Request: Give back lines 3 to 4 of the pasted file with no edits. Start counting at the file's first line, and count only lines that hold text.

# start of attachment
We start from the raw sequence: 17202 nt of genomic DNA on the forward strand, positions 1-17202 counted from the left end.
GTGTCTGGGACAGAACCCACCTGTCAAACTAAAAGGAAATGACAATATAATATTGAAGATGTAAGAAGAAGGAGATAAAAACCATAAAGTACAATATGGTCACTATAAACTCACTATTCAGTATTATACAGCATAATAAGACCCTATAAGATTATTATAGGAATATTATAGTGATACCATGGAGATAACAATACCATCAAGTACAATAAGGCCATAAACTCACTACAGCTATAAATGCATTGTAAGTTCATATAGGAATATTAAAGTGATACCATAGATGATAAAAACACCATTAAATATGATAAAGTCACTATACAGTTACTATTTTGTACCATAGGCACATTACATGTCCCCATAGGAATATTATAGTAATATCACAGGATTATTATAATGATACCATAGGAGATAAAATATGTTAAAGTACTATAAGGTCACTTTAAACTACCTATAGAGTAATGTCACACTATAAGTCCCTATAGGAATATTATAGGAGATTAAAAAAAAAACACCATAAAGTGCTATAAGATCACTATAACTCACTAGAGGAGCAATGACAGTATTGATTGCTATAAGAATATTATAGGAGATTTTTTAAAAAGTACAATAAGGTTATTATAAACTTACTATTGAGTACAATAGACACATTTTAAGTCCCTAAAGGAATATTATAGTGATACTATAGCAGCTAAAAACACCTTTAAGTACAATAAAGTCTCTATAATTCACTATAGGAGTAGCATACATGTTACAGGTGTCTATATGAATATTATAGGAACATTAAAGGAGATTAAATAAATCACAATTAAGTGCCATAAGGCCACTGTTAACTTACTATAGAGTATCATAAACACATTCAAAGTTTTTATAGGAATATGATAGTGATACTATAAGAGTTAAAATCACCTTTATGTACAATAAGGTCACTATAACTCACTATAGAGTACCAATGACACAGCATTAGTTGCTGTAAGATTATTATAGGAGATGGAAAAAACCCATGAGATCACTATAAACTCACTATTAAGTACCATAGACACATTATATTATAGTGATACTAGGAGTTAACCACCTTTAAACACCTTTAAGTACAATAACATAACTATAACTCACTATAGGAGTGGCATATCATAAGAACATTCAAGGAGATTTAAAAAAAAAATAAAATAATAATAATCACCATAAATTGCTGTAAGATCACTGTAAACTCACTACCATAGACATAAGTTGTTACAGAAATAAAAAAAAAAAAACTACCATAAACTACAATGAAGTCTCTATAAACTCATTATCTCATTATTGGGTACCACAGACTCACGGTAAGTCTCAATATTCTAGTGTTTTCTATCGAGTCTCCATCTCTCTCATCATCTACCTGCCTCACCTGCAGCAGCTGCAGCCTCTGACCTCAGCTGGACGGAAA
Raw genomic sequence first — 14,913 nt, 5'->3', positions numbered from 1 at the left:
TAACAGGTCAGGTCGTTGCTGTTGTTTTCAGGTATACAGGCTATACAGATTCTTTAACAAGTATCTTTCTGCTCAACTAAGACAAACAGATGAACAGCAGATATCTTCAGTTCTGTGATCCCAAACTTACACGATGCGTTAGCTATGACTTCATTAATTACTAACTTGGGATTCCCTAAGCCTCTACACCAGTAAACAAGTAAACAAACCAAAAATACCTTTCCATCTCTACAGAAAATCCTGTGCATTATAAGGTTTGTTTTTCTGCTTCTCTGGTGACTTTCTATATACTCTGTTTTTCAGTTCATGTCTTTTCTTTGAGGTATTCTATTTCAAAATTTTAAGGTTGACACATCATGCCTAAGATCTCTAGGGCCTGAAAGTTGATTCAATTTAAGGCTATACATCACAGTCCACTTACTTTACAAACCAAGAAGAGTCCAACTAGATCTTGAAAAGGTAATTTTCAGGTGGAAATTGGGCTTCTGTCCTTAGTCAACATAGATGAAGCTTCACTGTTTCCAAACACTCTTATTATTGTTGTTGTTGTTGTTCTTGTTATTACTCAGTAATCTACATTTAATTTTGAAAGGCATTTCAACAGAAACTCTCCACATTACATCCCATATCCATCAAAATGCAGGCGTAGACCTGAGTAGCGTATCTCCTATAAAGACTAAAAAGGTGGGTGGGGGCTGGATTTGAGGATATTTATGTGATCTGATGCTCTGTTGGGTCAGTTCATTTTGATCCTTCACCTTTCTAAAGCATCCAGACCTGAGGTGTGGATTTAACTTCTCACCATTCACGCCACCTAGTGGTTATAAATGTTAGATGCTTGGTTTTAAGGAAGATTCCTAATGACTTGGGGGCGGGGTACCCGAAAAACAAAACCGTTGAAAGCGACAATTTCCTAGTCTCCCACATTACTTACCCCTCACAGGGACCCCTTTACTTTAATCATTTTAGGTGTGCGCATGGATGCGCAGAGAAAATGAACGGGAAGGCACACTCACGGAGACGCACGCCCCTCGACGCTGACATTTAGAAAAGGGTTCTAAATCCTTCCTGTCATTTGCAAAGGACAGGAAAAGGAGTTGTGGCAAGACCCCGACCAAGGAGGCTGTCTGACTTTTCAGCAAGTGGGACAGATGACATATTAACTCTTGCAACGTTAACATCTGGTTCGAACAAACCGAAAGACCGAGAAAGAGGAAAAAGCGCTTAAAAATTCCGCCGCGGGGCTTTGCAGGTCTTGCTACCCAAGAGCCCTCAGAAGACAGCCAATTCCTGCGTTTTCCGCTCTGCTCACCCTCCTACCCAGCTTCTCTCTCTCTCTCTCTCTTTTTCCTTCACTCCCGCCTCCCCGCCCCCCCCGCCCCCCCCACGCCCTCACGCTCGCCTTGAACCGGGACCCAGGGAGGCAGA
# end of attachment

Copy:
Raw genomic sequence first — 14,913 nt, 5'->3', positions numbered from 1 at the left:
TAACAGGTCAGGTCGTTGCTGTTGTTTTCAGGTATACAGGCTATACAGATTCTTTAACAAGTATCTTTCTGCTCAACTAAGACAAACAGATGAACAGCAGATATCTTCAGTTCTGTGATCCCAAACTTACACGATGCGTTAGCTATGACTTCATTAATTACTAACTTGGGATTCCCTAAGCCTCTACACCAGTAAACAAGTAAACAAACCAAAAATACCTTTCCATCTCTACAGAAAATCCTGTGCATTATAAGGTTTGTTTTTCTGCTTCTCTGGTGACTTTCTATATACTCTGTTTTTCAGTTCATGTCTTTTCTTTGAGGTATTCTATTTCAAAATTTTAAGGTTGACACATCATGCCTAAGATCTCTAGGGCCTGAAAGTTGATTCAATTTAAGGCTATACATCACAGTCCACTTACTTTACAAACCAAGAAGAGTCCAACTAGATCTTGAAAAGGTAATTTTCAGGTGGAAATTGGGCTTCTGTCCTTAGTCAACATAGATGAAGCTTCACTGTTTCCAAACACTCTTATTATTGTTGTTGTTGTTGTTCTTGTTATTACTCAGTAATCTACATTTAATTTTGAAAGGCATTTCAACAGAAACTCTCCACATTACATCCCATATCCATCAAAATGCAGGCGTAGACCTGAGTAGCGTATCTCCTATAAAGACTAAAAAGGTGGGTGGGGGCTGGATTTGAGGATATTTATGTGATCTGATGCTCTGTTGGGTCAGTTCATTTTGATCCTTCACCTTTCTAAAGCATCCAGACCTGAGGTGTGGATTTAACTTCTCACCATTCACGCCACCTAGTGGTTATAAATGTTAGATGCTTGGTTTTAAGGAAGATTCCTAATGACTTGGGGGCGGGGTACCCGAAAAACAAAACCGTTGAAAGCGACAATTTCCTAGTCTCCCACATTACTTACCCCTCACAGGGACCCCTTTACTTTAATCATTTTAGGTGTGCGCATGGATGCGCAGAGAAAATGAACGGGAAGGCACACTCACGGAGACGCACGCCCCTCGACGCTGACATTTAGAAAAGGGTTCTAAATCCTTCCTGTCATTTGCAAAGGACAGGAAAAGGAGTTGTGGCAAGACCCCGACCAAGGAGGCTGTCTGACTTTTCAGCAAGTGGGACAGATGACATATTAACTCTTGCAACGTTAACATCTGGTTCGAACAAACCGAAAGACCGAGAAAGAGGAAAAAGCGCTTAAAAATTCCGCCGCGGGGCTTTGCAGGTCTTGCTACCCAAGAGCCCTCAGAAGACAGCCAATTCCTGCGTTTTCCGCTCTGCTCACCCTCCTACCCAGCTTCTCTCTCTCTCTCTCTCTTTTTCCTTCACTCCCGCCTCCCCGCCCCCCCCGCCCCCCCCACGCCCTCACGCTCGCCTTGAACCGGGACCCAGGGAGGCAGA